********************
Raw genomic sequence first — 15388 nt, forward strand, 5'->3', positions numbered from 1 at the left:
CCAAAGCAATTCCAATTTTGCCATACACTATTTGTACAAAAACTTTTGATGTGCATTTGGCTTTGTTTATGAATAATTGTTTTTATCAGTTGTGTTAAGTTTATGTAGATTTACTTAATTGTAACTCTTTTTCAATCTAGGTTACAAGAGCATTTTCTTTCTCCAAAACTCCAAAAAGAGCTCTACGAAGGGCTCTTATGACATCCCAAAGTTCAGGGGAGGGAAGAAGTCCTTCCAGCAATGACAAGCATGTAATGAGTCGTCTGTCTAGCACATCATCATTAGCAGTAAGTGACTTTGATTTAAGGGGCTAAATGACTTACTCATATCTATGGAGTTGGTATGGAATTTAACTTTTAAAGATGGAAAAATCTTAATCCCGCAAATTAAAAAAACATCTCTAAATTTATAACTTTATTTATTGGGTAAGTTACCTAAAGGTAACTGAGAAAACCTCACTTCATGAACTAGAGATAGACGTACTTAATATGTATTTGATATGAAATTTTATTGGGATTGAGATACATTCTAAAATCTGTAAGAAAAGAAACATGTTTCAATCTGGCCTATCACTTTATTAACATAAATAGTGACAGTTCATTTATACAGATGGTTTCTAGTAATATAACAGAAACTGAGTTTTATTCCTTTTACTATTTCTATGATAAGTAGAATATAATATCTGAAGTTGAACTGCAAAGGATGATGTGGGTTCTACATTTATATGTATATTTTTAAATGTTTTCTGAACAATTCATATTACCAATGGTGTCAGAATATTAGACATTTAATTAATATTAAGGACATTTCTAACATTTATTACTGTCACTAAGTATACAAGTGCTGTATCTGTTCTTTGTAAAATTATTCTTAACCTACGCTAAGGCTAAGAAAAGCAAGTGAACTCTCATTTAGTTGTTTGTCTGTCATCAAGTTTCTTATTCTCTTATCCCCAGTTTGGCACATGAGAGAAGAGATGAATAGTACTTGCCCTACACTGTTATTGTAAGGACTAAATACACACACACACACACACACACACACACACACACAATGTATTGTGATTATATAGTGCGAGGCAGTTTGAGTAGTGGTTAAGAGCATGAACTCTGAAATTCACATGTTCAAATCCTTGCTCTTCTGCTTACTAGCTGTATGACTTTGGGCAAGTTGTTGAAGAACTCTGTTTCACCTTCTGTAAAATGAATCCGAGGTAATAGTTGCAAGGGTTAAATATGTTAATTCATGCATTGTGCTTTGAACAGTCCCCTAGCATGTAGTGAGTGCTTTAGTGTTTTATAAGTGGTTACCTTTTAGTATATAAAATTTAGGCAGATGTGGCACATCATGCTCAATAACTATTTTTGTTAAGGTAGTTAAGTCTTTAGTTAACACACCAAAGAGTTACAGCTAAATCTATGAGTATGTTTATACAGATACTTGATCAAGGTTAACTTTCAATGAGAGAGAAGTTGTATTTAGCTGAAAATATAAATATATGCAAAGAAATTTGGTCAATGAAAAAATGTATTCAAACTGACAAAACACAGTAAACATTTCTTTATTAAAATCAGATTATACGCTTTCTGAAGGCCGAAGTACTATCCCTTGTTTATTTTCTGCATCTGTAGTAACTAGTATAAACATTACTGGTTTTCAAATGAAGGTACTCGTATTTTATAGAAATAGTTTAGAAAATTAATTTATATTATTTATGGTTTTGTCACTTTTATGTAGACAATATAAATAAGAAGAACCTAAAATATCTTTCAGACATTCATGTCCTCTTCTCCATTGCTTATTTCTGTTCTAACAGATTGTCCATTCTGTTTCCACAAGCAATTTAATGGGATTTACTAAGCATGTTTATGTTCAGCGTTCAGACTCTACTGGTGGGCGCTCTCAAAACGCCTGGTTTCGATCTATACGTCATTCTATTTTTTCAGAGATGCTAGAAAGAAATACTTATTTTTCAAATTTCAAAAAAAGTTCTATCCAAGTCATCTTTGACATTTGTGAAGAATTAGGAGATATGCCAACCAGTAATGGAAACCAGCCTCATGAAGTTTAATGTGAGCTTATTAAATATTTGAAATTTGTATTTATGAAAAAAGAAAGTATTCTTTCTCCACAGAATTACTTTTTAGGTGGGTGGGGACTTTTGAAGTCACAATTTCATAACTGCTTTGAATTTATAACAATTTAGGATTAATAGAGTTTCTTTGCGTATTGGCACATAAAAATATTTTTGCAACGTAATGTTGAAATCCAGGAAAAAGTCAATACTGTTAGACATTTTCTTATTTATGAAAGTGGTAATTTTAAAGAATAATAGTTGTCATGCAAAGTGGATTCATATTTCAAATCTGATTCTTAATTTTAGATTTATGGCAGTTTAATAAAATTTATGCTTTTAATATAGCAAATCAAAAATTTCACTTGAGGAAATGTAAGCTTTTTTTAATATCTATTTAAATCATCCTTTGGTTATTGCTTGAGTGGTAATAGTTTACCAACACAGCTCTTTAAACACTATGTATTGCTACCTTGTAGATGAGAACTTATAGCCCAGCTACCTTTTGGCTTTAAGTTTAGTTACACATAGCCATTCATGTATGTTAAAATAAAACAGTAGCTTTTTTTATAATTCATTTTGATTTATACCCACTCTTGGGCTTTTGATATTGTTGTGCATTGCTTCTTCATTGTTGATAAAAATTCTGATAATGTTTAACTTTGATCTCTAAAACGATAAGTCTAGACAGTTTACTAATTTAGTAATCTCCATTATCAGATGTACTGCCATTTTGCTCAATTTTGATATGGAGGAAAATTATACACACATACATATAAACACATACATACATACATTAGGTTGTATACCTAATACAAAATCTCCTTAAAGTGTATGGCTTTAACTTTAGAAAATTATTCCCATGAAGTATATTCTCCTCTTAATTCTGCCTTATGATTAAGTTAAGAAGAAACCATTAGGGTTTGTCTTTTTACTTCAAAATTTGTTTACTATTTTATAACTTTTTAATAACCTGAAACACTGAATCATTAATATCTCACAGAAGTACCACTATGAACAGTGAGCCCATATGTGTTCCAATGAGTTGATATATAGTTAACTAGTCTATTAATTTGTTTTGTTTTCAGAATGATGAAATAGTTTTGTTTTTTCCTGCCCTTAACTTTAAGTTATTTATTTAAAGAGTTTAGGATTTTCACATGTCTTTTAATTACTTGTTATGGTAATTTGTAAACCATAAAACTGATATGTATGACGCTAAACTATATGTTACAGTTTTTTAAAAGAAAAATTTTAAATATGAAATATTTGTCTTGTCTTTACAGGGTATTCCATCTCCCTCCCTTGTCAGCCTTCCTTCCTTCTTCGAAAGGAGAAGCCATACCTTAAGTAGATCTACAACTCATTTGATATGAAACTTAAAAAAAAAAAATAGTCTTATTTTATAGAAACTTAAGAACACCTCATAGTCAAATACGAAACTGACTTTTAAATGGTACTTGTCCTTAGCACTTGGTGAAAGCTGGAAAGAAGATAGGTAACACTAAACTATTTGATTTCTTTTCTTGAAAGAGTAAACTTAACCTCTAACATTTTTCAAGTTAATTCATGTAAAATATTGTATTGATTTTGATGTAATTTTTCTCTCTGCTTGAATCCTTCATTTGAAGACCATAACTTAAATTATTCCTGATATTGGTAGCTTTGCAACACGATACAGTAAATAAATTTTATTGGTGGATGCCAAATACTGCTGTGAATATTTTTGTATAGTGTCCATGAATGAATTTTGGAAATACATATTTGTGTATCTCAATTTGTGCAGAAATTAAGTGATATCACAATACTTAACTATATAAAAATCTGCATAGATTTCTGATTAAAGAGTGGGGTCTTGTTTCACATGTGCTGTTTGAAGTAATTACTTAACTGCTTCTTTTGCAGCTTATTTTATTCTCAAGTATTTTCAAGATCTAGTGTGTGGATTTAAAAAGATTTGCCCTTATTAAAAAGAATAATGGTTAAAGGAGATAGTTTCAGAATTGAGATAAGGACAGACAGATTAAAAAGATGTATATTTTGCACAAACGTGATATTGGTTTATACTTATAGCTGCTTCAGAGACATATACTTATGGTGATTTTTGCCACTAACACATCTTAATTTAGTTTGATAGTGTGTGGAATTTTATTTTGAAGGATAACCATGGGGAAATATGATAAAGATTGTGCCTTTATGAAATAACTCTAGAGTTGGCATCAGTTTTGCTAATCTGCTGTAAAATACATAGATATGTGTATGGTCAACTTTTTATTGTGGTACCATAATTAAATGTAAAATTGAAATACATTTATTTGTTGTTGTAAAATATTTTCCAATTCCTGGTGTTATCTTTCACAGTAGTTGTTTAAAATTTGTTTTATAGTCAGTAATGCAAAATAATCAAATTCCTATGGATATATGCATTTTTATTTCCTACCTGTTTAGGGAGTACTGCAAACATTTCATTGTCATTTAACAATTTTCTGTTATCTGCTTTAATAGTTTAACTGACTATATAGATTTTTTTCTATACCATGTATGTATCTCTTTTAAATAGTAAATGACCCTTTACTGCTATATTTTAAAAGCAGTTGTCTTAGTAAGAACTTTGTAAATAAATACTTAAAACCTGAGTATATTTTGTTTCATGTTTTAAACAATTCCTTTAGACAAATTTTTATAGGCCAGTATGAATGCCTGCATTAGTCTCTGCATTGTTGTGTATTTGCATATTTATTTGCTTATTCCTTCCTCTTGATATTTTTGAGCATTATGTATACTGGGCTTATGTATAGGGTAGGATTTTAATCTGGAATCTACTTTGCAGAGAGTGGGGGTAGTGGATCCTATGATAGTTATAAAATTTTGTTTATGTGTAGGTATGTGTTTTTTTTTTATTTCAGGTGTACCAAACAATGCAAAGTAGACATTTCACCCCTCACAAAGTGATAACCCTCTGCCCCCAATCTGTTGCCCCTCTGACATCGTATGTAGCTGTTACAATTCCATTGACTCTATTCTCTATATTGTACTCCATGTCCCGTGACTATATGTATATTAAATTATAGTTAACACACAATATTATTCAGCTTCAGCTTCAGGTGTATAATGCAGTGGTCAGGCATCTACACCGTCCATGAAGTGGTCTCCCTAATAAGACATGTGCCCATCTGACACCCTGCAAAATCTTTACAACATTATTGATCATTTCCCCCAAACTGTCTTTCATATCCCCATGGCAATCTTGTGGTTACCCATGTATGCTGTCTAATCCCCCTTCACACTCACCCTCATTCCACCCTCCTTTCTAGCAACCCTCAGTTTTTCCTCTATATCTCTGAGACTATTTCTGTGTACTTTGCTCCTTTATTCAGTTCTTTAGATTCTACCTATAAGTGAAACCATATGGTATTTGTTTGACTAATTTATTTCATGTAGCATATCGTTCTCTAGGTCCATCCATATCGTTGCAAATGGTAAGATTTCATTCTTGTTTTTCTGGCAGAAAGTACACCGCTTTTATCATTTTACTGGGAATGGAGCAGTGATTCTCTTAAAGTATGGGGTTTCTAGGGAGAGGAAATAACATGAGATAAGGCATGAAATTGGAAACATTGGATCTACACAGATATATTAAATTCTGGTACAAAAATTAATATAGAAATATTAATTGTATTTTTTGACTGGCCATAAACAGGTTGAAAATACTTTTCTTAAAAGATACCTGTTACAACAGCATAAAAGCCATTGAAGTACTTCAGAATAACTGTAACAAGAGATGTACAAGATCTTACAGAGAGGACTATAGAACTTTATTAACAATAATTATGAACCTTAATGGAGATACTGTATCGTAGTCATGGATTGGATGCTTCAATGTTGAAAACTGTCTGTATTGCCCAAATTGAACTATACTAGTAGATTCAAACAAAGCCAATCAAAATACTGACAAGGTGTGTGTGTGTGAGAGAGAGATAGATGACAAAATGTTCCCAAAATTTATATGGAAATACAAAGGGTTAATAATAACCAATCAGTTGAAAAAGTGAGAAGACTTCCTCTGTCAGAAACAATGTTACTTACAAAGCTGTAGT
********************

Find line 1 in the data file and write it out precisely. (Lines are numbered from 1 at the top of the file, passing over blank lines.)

Raw genomic sequence first — 15388 nt, forward strand, 5'->3', positions numbered from 1 at the left: